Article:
Before there can be reconciliation, there are three things that need to happen for true growth and rebuilding to occur:
- No Contact,
- Transparent Honesty,
- Agreement to work on yourself and your marriage
I will write about those three topics in the Affaircare newsletter this coming weekend–Sunday October 14th! If you want to hear more, please feel free to subscribe right there on the right sidebar. But TODAY, the topic is how to rebuild after the affair has ended. How do you pick up the pieces and build a new marriage? What steps should we take to start making a marriage that is mature, healthy, loving and happy for both of us?
Step Two: Let’s talk about Commitment
“…Whatever your lips utter you must be sure to do, because you made your vow freely to the LORD your God with your own mouth…” – Deut. 23:23 (NIV)
Marriage is a commitment. This fairly common understanding is something both overlooked and at the same time frequently, even continually discussed. Most people understand the idea of commitment. We commit our time to the kid’s soccer team, church functions, and social events. We commit our money to purchasing items over time in the form of loans. We commit ourselves in marriage. The idea of commitment is so common to our daily lives that we almost miss just how important it is.
What exactly is it to commit to something, to someone? What does the term mean and how does it affect us? Here’s a reasonable definition of the term ‘commit’ (in the context of this article): “…to obligate, bind; to pledge or assign to some particular course or use; to obligate or pledge oneself…”
Commitment is an intellectual exercise. It starts with a choice you make. You decide to take a particular course of action over and against some other course of action. Commitment is when you also make the choice to continue that action, even when given other options. A commitment usually has a goal in mind – a final destination. For example, if you commit some of your money toward the purchase of a car, the end in mind is the full ownership of that car. Once you make that last payment, you have fulfilled your commitment and are no longer under obligation to continue applying money toward the car
It’s a natural human activity – we can do it as unconsciously as breathing. Think about your search for happiness. Most of us are committed to this goal. It’s such a part of life that it seems more like a natural, organic thing, something that happens to you. But this is not true: it is a choice you make and continue to act upon. You decide what makes you happy and then pursue that objective. You can always choose something else. That may look like insanity to others, but this does not change the fact that it is you making this choice.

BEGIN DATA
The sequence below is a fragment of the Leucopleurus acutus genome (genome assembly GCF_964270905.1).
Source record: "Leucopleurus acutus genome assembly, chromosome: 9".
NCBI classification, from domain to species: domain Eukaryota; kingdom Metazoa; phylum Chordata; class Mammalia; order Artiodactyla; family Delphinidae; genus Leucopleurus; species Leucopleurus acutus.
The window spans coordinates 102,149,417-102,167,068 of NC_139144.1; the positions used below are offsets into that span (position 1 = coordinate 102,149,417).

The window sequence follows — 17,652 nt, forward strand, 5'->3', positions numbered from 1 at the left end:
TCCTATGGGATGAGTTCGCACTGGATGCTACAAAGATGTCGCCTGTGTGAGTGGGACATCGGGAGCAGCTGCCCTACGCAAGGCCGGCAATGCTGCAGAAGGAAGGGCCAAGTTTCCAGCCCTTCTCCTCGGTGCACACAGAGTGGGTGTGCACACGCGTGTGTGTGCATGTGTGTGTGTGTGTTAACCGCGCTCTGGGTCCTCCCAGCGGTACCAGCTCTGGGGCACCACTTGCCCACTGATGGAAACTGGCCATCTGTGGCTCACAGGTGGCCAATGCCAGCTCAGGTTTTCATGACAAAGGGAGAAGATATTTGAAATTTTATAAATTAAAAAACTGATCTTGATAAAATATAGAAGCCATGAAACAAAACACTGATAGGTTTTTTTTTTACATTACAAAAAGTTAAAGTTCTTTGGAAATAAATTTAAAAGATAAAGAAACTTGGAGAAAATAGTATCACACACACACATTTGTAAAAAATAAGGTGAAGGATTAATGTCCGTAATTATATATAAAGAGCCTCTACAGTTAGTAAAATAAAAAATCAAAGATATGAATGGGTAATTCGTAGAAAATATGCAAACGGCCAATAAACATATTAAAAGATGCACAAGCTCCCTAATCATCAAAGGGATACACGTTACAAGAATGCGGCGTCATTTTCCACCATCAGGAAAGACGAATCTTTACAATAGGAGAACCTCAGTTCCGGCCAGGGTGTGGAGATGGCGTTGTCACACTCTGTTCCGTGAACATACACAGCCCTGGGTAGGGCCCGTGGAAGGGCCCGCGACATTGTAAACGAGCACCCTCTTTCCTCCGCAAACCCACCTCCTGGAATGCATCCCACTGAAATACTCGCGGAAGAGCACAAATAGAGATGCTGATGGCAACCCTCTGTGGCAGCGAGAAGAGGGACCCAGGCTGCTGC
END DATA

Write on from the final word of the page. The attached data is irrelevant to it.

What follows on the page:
In marriage you also decide to commit. This is a much more conscious decision. This commitment is a fulfillment of the vows you make when you marry. The marriage vows are a formal declaration of the terms of the commitment you enter with your spouse. This vow is most often life long – the obligation usually ends upon the death of one of the marriage partners.
The fact that the pursuit of happiness is also a rational choice you make has important ramifications when it comes to the commitment of marriage. You are committed to what makes you happy. This can cause problems; it can even contradict your commitment to marriage. One of the biggest causes of divorce is the separation of a person’s commitment to happiness and a person’s commitment to the marriage. Think of each commitment as a path. When these paths do not coincide, when they head off in different directions, there are troubles. And many people choose the course of happiness over the choice of marriage.
This shows the priority given to these commitments. If the pursuit of happiness causes you to break the marriage contract, it is quite evident that the pursuit of happiness is the most important factor, your marriage commitment falling somewhere farther down the line. One of the main reasons people marry is because the actions or appearances of their spouse coincide with that person’s ideas of what makes them happy. This makes entering the marriage contract easy, because the paths are running parallel, if not entirely merged. This can go on as long as the spouse fulfills all the terms of the commitment to happiness.
But when things part ways, troubles ensue, and quite often end up with a destroyed marriage.
It’s important to notice that the troubles, caused by a divergence of the commitment to marriage and the commitment to happiness, occur because of the priority given to happiness. Because marriages are started at a time when each person’s actions or appearance coincide with their partner’s ideas of what makes them happy, it is easy to forget that the marriage contract is also a commitment. In fact, the marriage contract is specific, with a definite list of conditions. The commitment to happiness is by far less defined and more generalized. Very few people have a list of items that they need in order to be happy.